Socially aware leaders have a sense of social and organisational structure and recognise the need for strong relationships, knowing how to work effectively within the construct. Their empathic skills enable them to understand the needs of their people, stakeholders and teams and so be able to inspire and motivate.  They relate and engage, are curious and actively listen resolving conflict effectively.  They manoeuvre around difficult situations effectively and do so diplomatically, so to inspire and motivate for action. They:

  • Are curious, use great questioning and listening skills and know how to dialogue with others and will encourage ‘straight talking’ and innovation
  • Coach, develop and give feedback both positive and negative.
  • Know how to resolve conflicts and increase people’s understanding of one another
  • They observe and listen to the said and the unsaid – they develop sensory acuity – the use of senses to make accurate observations about other people.

3: Relationship Management

Relationship management is more than having lots of good relationships. It is about intentional relationships and networks that are underpinned by trust and respect. Leaders of great relationships focus on the strengths of others and encourage a positive mindset. They actively build their network and encourage collaboration. They:

  • Develop trust and respect and hold confidentiality, they know that respect is trust in action.
  • Focus on win-wins by giving and giving and not just taking, actively helping others and genuinely wanting to do it.
  • Make themselves available as a colleague, a mentor and a coach
  • They use a combination of the elements of EI to flex their behaviour to create win-wins and great relationships

4: Self-Management

Self-management requires ongoing self-reflection and an openness to feedback. Admitting mistakes, adapting plans and changing direction is necessary in today’s uncertain times and courageous leaders are adaptable and influence direction and outcome. Regulating themselves as they apply pressure for performance, they stay fair and make themselves accountable, especially when facing difficult situations.  It is not about blaming others when it goes wrong, it is about earning respect by staying resilient when under pressure and not being afraid to face the consequences. Leaders who self-manage well:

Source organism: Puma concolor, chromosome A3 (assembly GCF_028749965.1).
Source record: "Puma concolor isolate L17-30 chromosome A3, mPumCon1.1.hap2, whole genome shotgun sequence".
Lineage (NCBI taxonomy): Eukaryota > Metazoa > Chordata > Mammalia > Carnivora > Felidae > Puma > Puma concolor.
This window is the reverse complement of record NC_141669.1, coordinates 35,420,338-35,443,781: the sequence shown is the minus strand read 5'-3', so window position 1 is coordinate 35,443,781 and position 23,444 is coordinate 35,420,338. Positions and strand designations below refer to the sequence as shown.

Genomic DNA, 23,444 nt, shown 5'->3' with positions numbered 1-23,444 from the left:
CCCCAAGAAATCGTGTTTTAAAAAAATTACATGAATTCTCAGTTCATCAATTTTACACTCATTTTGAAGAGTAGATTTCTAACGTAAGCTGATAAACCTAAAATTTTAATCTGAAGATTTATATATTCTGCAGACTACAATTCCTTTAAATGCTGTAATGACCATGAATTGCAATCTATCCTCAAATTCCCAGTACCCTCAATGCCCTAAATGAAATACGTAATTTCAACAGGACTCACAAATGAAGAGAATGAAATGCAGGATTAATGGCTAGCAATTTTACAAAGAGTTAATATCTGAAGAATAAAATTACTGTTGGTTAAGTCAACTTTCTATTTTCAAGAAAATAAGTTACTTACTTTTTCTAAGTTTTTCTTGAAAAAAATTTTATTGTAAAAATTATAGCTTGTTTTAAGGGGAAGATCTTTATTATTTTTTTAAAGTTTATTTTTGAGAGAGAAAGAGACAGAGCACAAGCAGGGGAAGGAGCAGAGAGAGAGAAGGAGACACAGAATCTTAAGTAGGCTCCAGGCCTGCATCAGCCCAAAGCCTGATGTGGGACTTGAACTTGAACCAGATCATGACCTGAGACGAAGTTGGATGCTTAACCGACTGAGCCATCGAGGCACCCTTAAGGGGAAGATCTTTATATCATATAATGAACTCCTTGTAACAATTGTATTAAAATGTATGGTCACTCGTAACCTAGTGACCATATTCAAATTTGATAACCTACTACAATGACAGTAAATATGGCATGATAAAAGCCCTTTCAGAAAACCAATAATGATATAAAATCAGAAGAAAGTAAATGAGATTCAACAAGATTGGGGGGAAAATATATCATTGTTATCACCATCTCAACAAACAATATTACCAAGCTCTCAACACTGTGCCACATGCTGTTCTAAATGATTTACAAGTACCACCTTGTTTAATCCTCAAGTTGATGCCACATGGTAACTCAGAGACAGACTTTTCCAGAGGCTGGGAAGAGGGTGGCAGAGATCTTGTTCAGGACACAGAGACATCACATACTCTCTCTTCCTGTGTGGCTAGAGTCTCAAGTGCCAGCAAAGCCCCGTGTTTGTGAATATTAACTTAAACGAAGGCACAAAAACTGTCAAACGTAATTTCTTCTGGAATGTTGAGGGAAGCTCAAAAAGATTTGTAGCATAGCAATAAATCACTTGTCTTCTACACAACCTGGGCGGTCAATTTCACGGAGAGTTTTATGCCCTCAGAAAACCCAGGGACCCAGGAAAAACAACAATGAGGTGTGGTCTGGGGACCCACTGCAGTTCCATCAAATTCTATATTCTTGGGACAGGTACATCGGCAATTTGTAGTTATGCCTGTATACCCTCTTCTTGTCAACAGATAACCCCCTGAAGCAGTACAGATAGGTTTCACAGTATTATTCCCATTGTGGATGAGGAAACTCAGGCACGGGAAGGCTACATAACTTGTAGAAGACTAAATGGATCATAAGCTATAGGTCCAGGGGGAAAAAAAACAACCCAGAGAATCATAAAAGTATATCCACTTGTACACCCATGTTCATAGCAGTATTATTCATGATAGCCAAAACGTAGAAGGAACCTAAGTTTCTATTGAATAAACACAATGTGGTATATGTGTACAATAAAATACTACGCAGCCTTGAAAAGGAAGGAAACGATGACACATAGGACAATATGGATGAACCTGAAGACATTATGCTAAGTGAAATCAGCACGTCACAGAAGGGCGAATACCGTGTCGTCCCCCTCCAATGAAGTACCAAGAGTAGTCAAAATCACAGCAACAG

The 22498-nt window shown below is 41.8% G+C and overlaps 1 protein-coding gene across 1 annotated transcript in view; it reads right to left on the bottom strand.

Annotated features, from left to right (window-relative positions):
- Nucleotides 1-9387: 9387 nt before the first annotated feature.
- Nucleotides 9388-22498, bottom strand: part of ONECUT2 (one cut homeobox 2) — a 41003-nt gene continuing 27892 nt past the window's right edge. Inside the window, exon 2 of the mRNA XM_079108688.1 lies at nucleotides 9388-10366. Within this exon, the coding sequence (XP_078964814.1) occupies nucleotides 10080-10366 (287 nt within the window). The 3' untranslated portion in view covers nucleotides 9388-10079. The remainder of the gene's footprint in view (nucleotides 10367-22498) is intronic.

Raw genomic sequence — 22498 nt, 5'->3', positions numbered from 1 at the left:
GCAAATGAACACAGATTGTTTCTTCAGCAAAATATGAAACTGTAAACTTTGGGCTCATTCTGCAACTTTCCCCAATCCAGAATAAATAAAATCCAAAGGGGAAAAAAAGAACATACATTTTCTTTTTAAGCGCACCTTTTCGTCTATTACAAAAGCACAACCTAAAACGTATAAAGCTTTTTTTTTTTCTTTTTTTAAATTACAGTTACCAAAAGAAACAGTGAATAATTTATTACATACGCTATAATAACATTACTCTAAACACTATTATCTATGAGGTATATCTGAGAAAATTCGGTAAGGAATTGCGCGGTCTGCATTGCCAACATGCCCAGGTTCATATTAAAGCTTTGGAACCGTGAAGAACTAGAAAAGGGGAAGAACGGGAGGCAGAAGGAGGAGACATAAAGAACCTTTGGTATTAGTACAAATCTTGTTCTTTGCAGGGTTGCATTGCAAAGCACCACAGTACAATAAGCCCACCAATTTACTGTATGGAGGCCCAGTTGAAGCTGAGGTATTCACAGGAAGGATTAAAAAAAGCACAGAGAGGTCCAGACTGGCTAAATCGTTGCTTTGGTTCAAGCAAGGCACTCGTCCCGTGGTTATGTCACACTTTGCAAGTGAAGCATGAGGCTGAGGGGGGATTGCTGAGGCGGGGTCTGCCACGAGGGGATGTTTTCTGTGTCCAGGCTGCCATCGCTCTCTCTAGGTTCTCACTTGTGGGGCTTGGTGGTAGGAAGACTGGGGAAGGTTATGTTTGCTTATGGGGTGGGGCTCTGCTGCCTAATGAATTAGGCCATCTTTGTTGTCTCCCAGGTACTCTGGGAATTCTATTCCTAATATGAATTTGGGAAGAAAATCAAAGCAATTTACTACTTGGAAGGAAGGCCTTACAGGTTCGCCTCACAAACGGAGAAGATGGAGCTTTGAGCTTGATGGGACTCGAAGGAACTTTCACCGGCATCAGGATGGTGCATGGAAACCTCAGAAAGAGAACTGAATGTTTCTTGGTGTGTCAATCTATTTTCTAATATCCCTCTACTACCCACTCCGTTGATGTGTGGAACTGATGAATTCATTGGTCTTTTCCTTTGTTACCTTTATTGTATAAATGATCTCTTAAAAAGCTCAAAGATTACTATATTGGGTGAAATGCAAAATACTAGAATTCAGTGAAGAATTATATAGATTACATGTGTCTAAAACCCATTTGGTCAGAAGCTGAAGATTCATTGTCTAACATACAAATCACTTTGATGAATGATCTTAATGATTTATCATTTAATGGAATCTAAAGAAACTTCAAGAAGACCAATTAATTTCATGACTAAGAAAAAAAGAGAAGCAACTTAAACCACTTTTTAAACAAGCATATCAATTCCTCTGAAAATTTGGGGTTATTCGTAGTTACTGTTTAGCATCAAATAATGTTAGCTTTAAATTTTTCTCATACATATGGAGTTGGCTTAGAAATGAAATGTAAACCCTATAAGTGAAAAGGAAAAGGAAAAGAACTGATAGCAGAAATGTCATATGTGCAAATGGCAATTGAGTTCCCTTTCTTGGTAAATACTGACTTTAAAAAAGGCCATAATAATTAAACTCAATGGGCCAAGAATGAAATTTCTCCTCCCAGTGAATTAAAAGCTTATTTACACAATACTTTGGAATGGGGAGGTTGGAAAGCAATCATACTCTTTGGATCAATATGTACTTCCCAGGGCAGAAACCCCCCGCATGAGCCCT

• Work on themselves – welcome all feedback and use the feedback to consider what changes they want to make to themselves
  • Have strong self-belief and know their strengths and weaknesses. They accept and trust themselves and have a sense of control, feeling  confident when under pressure – AND are willing to flex and have their beliefs and behaviours challenged.
  • Practice patience, as they know that people adapt at different speeds, they leave “breathing” space, as they know it will create trust, and therefore, better team results.
  • Invest in their health and wellness knowing that it can increase their overall productivity and effectiveness as a leader.

Frequently Asked Questions (FAQs):

Q:  Can EI be developed?

A:  Absolutely – however it really requires a person to be open and to want to change

Q:  How long does it take to develop EI?

A:  Developing EI is part of the idea of lifelong learning – that we should never stop learning and developing EI is part of this mindset

Q:  I need to get results and EI seems too ‘soft’ and ‘nice’ to me?

A:  Leadership requires the ability to drive performance and results and bring about change, but not at the cost of crushing employee and stakeholder engagement and relationships. It is a skill and focuses on results through engagement with people and relationship development – It is much harder than ‘driving for results’ by continually pushing and telling.

Q:  My boss doesn’t display any EI, why should I?

A:  EI is a choice. We can either wait for other people to show it or we could start to work on ourselves despite others. In doing so, we influence those we connect with and perhaps they will develop and change – “small steps bring big changes”.

EI – A Framework and the competencies

EI can be developed and successful organisations encourage a continual focus on developing the EI competences of their leaders, employees and teams. Over the coming months, Clear Connection will provide various blogs, continuing the topic of EI. We will outline tips and techniques on each of the EI competencies and enable your leaders an opportunity to build their leadership toolbox and develop their EI.

Jacqui Craig: Founder and Director, Clear Connection UK Ltd